ERC grant success for the Institute

12 April 2013

European Research Council (ERC) logo

The Institute is very pleased to welcome back Margarita Gleba who will be leading a 5 year ERC-funded project investigating the role of textile production and consumption in the urbanization of Mediterranean Europe.

Margarita, whose research award is one of two new successful European Research Council (ERC) Starting Grants being hosted by the Institute, joined the Institute in 2009 as a Marie Curie research fellow (project FIBRE, 2009-2011), after working as a research project manager at the Danish National Research Foundation’s Centre for Textile Research in Copenhagen. She took time off last year to have a baby boy.

Her PROCON project, based at the Institute, will explore the role of textile production and consumption in the formation of early states, using the example of the Mediterranean Europe.

The aim is to test the hypothesis that textile production and consumption were significant driving forces of the economy and of the creation and perception of wealth in Mediterranean Europe during the period of urbanisation and early urbanism in 1000-500 BCE. The focus will be on the significance of the production and consumption of textiles for the development of city-states (as clothing, elite regalia, trade and exchange items) and the implications of this for other aspects of the economy, such as the use of farm land, labour resources and the development of urban lifestyle. This interdisciplinary project is unique in that it takes developments in a specialist research field (textile archaeology) and applies them to modelling the dynamics behind the broader phenomenon of urbanisation in Europe.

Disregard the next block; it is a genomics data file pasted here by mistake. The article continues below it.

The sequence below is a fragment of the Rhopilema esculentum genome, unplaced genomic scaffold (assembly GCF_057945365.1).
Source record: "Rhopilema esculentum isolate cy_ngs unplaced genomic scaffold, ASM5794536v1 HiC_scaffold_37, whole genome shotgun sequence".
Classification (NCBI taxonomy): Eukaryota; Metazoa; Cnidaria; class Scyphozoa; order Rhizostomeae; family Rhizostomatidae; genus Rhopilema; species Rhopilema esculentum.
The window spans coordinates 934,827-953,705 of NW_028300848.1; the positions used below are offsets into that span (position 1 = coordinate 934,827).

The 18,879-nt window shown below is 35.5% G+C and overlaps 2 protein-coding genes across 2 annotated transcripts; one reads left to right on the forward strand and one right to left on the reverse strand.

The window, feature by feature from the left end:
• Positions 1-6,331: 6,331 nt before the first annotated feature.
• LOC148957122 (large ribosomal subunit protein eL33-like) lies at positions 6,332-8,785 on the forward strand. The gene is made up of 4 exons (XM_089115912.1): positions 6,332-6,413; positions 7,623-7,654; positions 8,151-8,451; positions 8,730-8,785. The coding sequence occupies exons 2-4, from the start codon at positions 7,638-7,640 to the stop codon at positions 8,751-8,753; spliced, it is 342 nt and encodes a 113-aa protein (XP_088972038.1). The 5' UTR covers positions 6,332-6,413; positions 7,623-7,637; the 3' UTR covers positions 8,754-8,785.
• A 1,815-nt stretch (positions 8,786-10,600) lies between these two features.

Other members of the project include Susanna Harris (2013-18), who is also welcomed back to the Institute following her prestigious Marie Curie CoFUND postdoctoral research fellowship at the Freie Universität Berlin and Joanne Cutler (2015-18).

Susanna Harris

The European Research Council's mission is to encourage the highest quality research in Europe through competitive funding and to support investigator-initiated frontier research across all fields of research, on the basis of scientific excellence.

The UCL Institute of Archaeology is one of the very few places in the world that is actively pursuing research on a truly global scale and has an outstanding record training doctoral and postdoctoral researchers. It is currently also hosting the ERC-funded research projects on 'Cultural Evolution of Neolithic Europe' (EUROEVOL), 'The Origins of the Acheulean in East Africa' (ORACEAF), and Transmission of innovations: comparison and modelling of early farming and associated technologies in Europe (EUROFARM).